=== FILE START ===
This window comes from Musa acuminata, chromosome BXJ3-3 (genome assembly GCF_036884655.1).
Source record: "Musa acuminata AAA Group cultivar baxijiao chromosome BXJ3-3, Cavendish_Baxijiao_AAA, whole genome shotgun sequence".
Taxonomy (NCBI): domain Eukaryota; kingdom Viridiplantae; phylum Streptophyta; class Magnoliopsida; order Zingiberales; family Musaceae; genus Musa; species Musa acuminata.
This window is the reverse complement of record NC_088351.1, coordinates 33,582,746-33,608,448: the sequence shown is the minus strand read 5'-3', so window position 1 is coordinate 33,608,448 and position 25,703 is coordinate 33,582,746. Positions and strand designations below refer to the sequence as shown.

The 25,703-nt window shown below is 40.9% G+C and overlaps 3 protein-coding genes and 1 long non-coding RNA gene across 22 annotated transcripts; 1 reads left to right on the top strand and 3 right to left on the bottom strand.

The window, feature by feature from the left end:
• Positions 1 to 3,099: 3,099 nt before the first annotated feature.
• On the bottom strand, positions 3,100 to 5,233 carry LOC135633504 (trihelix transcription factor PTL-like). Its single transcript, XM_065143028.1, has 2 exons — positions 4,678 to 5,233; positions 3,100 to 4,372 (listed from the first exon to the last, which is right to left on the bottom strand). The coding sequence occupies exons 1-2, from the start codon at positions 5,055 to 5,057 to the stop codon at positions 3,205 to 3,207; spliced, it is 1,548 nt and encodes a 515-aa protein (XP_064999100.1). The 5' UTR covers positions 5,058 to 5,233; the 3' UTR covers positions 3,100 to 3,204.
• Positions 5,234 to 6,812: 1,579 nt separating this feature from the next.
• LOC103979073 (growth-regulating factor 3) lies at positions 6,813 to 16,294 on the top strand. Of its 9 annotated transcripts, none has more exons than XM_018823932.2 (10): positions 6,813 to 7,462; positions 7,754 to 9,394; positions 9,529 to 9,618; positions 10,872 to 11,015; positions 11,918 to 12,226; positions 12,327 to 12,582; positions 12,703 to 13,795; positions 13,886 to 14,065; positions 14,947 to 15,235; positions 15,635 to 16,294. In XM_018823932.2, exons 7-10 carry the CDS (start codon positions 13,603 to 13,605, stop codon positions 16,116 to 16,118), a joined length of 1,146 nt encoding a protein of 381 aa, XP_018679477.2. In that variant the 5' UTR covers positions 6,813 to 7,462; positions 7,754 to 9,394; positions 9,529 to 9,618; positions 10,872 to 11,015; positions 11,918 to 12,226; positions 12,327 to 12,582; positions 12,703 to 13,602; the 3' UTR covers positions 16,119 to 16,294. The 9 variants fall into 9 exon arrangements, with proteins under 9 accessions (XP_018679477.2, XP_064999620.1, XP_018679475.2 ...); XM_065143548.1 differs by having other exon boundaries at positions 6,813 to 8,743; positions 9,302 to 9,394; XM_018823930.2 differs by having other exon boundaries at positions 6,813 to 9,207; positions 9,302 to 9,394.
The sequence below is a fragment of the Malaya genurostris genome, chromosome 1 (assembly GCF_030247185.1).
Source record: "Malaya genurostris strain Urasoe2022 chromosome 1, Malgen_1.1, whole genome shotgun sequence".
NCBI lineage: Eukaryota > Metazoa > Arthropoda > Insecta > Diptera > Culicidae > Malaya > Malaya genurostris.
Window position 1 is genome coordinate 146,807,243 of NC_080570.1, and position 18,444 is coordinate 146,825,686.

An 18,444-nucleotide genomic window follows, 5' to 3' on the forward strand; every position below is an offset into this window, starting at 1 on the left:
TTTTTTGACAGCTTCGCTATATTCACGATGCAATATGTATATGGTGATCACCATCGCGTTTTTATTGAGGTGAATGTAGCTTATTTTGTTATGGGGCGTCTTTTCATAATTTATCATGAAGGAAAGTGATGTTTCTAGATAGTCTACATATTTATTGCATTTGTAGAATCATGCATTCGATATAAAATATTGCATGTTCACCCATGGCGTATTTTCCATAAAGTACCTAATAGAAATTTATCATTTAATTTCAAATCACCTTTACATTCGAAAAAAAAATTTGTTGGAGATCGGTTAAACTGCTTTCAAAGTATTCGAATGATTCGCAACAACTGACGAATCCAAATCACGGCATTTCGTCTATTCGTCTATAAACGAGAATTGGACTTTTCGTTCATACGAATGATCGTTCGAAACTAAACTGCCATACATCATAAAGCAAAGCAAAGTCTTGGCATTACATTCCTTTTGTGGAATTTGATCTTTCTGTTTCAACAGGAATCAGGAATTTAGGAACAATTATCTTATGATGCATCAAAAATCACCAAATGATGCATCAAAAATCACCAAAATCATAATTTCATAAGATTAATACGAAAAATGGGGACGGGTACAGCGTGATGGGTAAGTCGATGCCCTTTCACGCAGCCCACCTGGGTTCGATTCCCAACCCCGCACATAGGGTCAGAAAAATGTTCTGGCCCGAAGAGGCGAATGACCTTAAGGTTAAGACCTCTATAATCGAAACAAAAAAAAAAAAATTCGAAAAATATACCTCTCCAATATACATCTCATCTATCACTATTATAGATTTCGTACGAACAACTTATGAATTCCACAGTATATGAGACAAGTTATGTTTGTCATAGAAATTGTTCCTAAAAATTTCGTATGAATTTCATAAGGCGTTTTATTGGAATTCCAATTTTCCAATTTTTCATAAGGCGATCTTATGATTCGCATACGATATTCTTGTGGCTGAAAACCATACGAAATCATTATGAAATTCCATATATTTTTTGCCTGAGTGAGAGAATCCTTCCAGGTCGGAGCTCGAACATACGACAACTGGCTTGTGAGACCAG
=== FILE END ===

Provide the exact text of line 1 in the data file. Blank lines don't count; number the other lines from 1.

This window comes from Musa acuminata, chromosome BXJ3-3 (genome assembly GCF_036884655.1).